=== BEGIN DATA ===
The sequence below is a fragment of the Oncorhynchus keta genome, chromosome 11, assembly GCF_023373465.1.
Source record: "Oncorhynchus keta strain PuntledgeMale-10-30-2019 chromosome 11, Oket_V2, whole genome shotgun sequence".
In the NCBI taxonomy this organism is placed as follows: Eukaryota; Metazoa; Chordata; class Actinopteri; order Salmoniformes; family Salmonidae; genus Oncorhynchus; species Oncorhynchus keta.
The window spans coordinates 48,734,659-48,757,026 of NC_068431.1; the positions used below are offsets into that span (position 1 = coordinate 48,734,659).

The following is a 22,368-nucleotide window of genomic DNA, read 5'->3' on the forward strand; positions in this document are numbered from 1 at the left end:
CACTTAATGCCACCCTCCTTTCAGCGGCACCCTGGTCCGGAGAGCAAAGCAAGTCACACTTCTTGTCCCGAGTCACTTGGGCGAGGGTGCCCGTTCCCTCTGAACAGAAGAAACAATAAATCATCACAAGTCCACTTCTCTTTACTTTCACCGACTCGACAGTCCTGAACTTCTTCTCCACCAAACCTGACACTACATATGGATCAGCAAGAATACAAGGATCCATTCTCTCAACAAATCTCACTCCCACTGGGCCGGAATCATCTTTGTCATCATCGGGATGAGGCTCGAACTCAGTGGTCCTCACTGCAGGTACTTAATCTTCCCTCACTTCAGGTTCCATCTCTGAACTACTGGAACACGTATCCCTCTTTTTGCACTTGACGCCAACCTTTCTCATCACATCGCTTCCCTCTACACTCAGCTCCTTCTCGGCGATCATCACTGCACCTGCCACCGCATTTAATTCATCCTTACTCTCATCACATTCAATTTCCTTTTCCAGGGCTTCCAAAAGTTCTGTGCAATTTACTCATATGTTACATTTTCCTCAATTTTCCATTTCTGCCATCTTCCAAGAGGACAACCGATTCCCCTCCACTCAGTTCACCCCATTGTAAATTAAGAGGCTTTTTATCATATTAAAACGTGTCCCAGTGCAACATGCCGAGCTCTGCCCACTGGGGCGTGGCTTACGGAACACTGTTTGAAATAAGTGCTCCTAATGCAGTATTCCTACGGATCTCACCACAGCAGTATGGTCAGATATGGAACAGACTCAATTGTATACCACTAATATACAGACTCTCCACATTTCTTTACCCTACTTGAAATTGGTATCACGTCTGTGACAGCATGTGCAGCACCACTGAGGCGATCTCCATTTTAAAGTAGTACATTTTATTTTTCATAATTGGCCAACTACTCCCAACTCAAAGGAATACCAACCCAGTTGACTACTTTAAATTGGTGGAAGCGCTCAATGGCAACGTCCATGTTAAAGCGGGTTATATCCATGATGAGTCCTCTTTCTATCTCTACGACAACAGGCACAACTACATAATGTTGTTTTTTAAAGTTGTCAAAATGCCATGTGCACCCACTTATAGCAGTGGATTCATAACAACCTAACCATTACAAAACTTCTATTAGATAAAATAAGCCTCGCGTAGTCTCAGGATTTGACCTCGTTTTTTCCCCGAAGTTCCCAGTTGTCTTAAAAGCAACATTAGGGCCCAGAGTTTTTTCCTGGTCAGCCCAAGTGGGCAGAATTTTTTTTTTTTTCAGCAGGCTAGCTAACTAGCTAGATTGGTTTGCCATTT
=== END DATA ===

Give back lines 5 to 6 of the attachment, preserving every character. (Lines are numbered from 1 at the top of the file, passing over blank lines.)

The following is a 22,368-nucleotide window of genomic DNA, read 5'->3' on the forward strand; positions in this document are numbered from 1 at the left end:
CACTTAATGCCACCCTCCTTTCAGCGGCACCCTGGTCCGGAGAGCAAAGCAAGTCACACTTCTTGTCCCGAGTCACTTGGGCGAGGGTGCCCGTTCCCTCTGAACAGAAGAAACAATAAATCATCACAAGTCCACTTCTCTTTACTTTCACCGACTCGACAGTCCTGAACTTCTTCTCCACCAAACCTGACACTACATATGGATCAGCAAGAATACAAGGATCCATTCTCTCAACAAATCTCACTCCCACTGGGCCGGAATCATCTTTGTCATCATCGGGATGAGGCTCGAACTCAGTGGTCCTCACTGCAGGTACTTAATCTTCCCTCACTTCAGGTTCCATCTCTGAACTACTGGAACACGTATCCCTCTTTTTGCACTTGACGCCAACCTTTCTCATCACATCGCTTCCCTCTACACTCAGCTCCTTCTCGGCGATCATCACTGCACCTGCCACCGCATTTAATTCATCCTTACTCTCATCACATTCAATTTCCTTTTCCAGGGCTTCCAAAAGTTCTGTGCAATTTACTCATATGTTACATTTTCCTCAATTTTCCATTTCTGCCATCTTCCAAGAGGACAACCGATTCCCCTCCACTCAGTTCACCCCATTGTAAATTAAGAGGCTTTTTATCATATTAAAACGTGTCCCAGTGCAACATGCCGAGCTCTGCCCACTGGGGCGTGGCTTACGGAACACTGTTTGAAATAAGTGCTCCTAATGCAGTATTCCTACGGATCTCACCACAGCAGTATGGTCAGATATGGAACAGACTCAATTGTATACCACTAATATACAGACTCTCCACATTTCTTTACCCTACTTGAAATTGGTATCACGTCTGTGACAGCATGTGCAGCACCACTGAGGCGATCTCCATTTTAAAGTAGTACATTTTATTTTTCATAATTGGCCAACTACTCCCAACTCAAAGGAATACCAACCCAGTTGACTACTTTAAATTGGTGGAAGCGCTCAATGGCAACGTCCATGTTAAAGCGGGTTATATCCATGATGAGTCCTCTTTCTATCTCTACGACAACAGGCACAACTACATAATGTTGTTTTTTAAAGTTGTCAAAATGCCATGTGCACCCACTTATAGCAGTGGATTCATAACAACCTAACCATTACAAAACTTCTATTAGATAAAATAAGCCTCGCGTAGTCTCAGGATTTGACCTCGTTTTTTCCCCGAAGTTCCCAGTTGTCTTAAAAGCAACATTAGGGCCCAGAGTTTTTTCCTGGTCAGCCCAAGTGGGCAGAATTTTTTTTTTTTTCAGCAGGCTAGCTAACTAGCTAGATTGGTTTGCCATTT